A análise permitiu a visualização dos parâmetros dos itens e suas contribuições individuais na mensuração do traço latente, gerando mais informação, permitindo a construção de uma escala com um modelo interpretativo que demonstra a evolução da piora da qualidade de vida em cinco níveis. Quanto aos parâmetros dos itens, houve bom desempenho daqueles referentes ao estado somático, pois apresentaram melhor poder de discriminar os indivíduos com pior qualidade de vida. Os itens relacionados ao estado mental foram os que contribuíram com menor quantidade de informação psicométrica no MINICHAL.

CONCLUSÕES

Conclui-se que o instrumento é indicado para a identificação da deterioração da qualidade de vida em hipertensão arterial. A análise do MINICHAL pela Teoria da Resposta ao Item permitiu identificar novas facetas desse instrumento ainda não abordadas em estudos anteriores.

Palavras-Chave: Qualidade de Vida; Hipertensão; Perfil de Impacto da Doença; Inquéritos e Questionários, utilização; Estudos de Validação

INTRODUCTION

The measure of health-related quality of life (HRQoL) is relevant for the investigation and evaluation of the health of individuals5. Commonly, the evaluation using a questionnaire follows a structure of similar questions, considering the various specific domains, including the physical, social, and psychological aspects and the spiritual factors3,11,25.

Because of its multifactorial characteristic, there are several HRQoL questionnaires, each bringing different models of quality of life (QOL) and equally differentiated implementation situations, always associated with health conditions or disease3,11. It is preferable to use a model clearly outlined for a specific context, rather than generic models3,4. Thus, the evaluation of the QOL is of particularly interest in patients with hypertension, since this condition has a significant epidemiological impact worldwide and it acts on the overall well-being of patients1,4,25. Such evaluation has become usual, among other ways, with the use of the Miniquestionário de Qualidade de Vida em Hipertensão Arterial (MINICHAL – Mini-questionnaire of Quality of Life in Hypertension).

This instrument has been developed in Spain (mini-cuestionario de calidad de vida en la hipertensión arterial [MINICHAL]) and validated by the classical test theory (CTT)2 to evaluate the impairment of the quality of life of persons with hypertension in their somatic and mental domains23. The MINICHAL has been translated, adapted transculturally, and validated for Brazil in 200819 and, since then, it has been studied psychometrically6,23,24.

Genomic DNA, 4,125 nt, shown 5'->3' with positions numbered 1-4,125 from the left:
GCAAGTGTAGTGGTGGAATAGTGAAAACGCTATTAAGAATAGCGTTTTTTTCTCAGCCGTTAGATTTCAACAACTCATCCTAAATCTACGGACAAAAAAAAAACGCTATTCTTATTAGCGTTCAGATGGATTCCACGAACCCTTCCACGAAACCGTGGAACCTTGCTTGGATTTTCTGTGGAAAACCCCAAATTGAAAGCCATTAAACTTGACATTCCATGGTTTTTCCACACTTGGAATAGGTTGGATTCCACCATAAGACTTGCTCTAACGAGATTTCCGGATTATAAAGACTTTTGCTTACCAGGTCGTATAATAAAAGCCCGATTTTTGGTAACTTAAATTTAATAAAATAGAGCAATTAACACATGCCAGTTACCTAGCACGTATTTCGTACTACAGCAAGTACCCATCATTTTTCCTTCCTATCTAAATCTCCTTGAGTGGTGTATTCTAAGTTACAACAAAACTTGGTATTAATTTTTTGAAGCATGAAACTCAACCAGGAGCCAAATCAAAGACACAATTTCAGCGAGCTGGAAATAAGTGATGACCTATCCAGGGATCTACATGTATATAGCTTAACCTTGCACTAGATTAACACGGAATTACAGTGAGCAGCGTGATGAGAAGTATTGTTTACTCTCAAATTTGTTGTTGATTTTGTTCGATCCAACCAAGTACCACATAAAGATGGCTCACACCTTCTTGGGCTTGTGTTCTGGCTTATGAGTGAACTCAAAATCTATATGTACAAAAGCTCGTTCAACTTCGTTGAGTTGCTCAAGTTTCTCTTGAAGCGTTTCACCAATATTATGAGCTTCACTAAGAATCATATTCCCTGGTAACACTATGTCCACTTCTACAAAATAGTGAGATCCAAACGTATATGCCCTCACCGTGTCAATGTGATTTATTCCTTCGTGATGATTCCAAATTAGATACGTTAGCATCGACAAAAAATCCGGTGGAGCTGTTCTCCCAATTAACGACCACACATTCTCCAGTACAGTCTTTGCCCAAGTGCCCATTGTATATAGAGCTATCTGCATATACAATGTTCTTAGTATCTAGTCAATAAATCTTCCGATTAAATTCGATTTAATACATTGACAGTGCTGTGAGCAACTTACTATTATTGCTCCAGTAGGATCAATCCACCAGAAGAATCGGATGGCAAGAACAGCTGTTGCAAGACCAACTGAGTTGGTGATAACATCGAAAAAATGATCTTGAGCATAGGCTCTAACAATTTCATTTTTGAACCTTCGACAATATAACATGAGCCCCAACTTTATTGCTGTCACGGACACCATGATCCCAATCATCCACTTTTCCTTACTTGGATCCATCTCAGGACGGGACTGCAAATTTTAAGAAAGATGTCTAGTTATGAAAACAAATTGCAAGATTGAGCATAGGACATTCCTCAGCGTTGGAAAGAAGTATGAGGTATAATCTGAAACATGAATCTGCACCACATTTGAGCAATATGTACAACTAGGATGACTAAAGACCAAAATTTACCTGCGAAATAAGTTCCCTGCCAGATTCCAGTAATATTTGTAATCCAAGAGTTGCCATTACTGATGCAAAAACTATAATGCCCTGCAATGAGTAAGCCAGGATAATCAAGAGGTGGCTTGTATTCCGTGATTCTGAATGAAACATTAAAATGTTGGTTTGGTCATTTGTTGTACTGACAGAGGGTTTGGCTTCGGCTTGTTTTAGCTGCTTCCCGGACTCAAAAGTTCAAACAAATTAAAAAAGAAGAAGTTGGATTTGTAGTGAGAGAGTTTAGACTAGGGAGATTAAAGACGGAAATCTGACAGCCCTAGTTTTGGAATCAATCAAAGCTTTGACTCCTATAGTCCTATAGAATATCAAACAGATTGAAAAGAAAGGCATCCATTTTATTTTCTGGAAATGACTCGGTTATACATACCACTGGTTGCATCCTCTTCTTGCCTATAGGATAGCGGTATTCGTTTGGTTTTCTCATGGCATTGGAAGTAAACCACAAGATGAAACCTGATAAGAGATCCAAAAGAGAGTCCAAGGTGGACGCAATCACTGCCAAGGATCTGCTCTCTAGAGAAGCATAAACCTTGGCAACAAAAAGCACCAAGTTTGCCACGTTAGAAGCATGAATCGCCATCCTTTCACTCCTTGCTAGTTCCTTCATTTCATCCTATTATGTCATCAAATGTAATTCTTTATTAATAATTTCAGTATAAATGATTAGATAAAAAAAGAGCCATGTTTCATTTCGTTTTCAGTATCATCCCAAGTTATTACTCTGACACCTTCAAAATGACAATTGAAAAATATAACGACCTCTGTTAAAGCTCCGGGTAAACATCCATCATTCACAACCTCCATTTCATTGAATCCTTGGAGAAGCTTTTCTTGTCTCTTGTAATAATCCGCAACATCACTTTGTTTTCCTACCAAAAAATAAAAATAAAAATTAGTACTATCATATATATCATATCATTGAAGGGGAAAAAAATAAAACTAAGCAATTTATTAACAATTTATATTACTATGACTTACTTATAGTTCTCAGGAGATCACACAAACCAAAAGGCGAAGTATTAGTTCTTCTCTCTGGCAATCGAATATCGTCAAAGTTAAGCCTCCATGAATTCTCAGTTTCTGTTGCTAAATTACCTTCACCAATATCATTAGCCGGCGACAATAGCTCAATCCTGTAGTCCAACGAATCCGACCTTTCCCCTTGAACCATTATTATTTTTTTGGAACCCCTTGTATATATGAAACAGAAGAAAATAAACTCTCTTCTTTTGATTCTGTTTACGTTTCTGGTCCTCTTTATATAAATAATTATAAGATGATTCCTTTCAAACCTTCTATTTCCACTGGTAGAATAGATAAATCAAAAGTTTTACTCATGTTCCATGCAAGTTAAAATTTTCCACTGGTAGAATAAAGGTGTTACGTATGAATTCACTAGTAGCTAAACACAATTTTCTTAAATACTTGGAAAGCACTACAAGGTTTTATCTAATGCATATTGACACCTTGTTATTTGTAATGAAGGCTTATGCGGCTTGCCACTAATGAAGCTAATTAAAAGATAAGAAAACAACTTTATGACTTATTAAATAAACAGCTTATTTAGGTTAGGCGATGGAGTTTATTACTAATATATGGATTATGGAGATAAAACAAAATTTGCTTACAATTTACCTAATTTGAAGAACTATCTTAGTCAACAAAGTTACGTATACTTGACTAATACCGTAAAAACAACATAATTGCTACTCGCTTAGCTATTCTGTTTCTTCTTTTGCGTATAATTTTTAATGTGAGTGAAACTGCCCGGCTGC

However, the properties evaluated, although relevant, have not been exhaustive and happened at the test level2,6,23,24. In the CTT, the analyses consider the behavior of the entire set of items that make up the instrument, characterizing analyzes at the test level. When using an instrument in clinical practice or in research, we need to have as many data as possible about its psychometric performance, strengths, and limitations, for the correct interpretation of the results obtained with the measure23.

Accordingly, the item response theory (IRT) has great power of knowledge of latent structures. Unlike CTT, which makes assumptions at the test level, IRT makes assumptions at the item level1. The IRT is considered a modern theory of psychometrics, as it focuses on each item of the measuring instrument and assumes that the performance of a particular test can be explained by individual characteristics, which are not directly observable, called latent traits1,17. Its growth has sophisticated theoretical background about the fundamentals of measurement in behavioral and social sciences, which must be studied and applied to improve the tests produced by CTT and formulate new tests1.

The analysis of the MINICHAL using IRT allows us to better evaluate its characteristics, enabling us to verify the latent trait underlying the instrument, observe what items are effectively measured, and position individuals and items on the same scale. With it, we can construct a scale with interpretable points in relation to the status of QOL of individuals, showing which behaviors require more effective health interventions. Thus, the objective of this study was to analyze the MINICHAL using the IRT.